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The image of Spain’s climate abroad has traditionally been one of blue skies and sun, while in reality it is as varied as the country’s geography. At least five different climate zones characterize the Spanish climate due to the Iberian Peninsula’s position between tropical (hot) and polar (cold) wind currents.

Spain’s most predominant climate is continental, as this climate type affects most of the country’s surface area (excluding its coasts and mountain ranges). In Spain’s continental climate zone, winters are cold enough for snows and most of the rainfall occurs in late Spring.

The areas with sizeable mountain ranges, such as in Granada, Sierra Nevada and other mountain ranges in the northeast, northwest (Pyrenees), midwest and southeast (Cordillera Betica) are characterized by cold winters and mild summers, with a predominance of cold temperatures. Snow and strong winds are also common.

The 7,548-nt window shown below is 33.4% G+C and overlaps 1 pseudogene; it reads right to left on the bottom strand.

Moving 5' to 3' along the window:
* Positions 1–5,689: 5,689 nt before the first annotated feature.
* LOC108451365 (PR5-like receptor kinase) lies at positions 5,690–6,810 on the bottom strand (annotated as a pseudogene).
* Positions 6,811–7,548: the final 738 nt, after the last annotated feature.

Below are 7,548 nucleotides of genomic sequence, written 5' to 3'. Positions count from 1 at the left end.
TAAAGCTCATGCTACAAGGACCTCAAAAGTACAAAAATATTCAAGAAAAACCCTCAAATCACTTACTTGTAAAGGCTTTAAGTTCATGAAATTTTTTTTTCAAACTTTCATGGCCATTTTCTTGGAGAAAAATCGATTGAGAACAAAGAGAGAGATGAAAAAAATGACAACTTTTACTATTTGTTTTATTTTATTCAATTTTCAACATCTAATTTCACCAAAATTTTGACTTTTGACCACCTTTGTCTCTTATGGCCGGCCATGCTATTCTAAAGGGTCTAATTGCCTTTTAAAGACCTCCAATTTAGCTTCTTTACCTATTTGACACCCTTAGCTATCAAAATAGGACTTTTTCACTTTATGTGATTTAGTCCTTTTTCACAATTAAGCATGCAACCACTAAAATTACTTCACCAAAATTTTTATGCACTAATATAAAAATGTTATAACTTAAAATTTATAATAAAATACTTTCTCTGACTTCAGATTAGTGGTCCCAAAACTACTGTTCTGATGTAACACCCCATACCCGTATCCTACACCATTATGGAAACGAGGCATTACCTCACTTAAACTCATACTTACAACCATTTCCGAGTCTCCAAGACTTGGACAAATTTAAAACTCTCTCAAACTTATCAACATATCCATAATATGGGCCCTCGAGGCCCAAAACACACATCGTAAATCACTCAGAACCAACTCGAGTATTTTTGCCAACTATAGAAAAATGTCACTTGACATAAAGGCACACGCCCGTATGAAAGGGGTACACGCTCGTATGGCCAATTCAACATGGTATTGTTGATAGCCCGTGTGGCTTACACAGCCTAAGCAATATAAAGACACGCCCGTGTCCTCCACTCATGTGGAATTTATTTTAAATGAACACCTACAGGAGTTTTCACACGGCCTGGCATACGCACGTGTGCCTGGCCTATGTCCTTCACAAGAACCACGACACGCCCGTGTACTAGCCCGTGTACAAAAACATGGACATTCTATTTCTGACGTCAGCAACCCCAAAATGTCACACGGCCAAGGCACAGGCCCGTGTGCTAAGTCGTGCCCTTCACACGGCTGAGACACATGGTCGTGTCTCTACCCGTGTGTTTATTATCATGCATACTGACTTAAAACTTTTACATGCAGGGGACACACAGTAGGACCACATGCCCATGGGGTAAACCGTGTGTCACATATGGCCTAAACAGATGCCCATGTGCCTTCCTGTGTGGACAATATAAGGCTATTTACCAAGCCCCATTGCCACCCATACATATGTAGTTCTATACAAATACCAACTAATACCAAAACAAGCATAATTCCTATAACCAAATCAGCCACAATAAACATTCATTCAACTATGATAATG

The areas with sizeable mountain ranges, such as in Granada, Sierra Nevada and other mountain ranges in the northeast, northwest (Pyrenees), midwest and southeast (Cordillera Betica) are characterized by cold winters and mild summers, with a predominance of cold temperatures. Snow and strong winds are also common.